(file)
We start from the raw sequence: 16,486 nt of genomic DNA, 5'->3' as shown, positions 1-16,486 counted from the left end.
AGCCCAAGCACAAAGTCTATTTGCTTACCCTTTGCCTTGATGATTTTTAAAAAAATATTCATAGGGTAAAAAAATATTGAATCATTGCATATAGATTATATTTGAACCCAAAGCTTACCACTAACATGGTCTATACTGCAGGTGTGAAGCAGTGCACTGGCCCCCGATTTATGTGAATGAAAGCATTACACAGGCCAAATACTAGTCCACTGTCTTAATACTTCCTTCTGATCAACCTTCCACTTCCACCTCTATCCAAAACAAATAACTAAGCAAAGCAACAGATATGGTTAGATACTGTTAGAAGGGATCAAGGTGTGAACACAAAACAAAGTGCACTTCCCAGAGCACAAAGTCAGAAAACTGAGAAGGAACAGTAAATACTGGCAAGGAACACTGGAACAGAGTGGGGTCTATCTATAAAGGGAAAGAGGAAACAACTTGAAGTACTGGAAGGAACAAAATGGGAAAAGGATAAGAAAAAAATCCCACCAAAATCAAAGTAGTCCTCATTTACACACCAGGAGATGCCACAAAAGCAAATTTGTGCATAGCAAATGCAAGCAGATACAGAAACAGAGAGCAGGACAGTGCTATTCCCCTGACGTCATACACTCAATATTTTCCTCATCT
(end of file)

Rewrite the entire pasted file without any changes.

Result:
We start from the raw sequence: 16,486 nt of genomic DNA, 5'->3' as shown, positions 1-16,486 counted from the left end.
AGCCCAAGCACAAAGTCTATTTGCTTACCCTTTGCCTTGATGATTTTTAAAAAAATATTCATAGGGTAAAAAAATATTGAATCATTGCATATAGATTATATTTGAACCCAAAGCTTACCACTAACATGGTCTATACTGCAGGTGTGAAGCAGTGCACTGGCCCCCGATTTATGTGAATGAAAGCATTACACAGGCCAAATACTAGTCCACTGTCTTAATACTTCCTTCTGATCAACCTTCCACTTCCACCTCTATCCAAAACAAATAACTAAGCAAAGCAACAGATATGGTTAGATACTGTTAGAAGGGATCAAGGTGTGAACACAAAACAAAGTGCACTTCCCAGAGCACAAAGTCAGAAAACTGAGAAGGAACAGTAAATACTGGCAAGGAACACTGGAACAGAGTGGGGTCTATCTATAAAGGGAAAGAGGAAACAACTTGAAGTACTGGAAGGAACAAAATGGGAAAAGGATAAGAAAAAAATCCCACCAAAATCAAAGTAGTCCTCATTTACACACCAGGAGATGCCACAAAAGCAAATTTGTGCATAGCAAATGCAAGCAGATACAGAAACAGAGAGCAGGACAGTGCTATTCCCCTGACGTCATACACTCAATATTTTCCTCATCT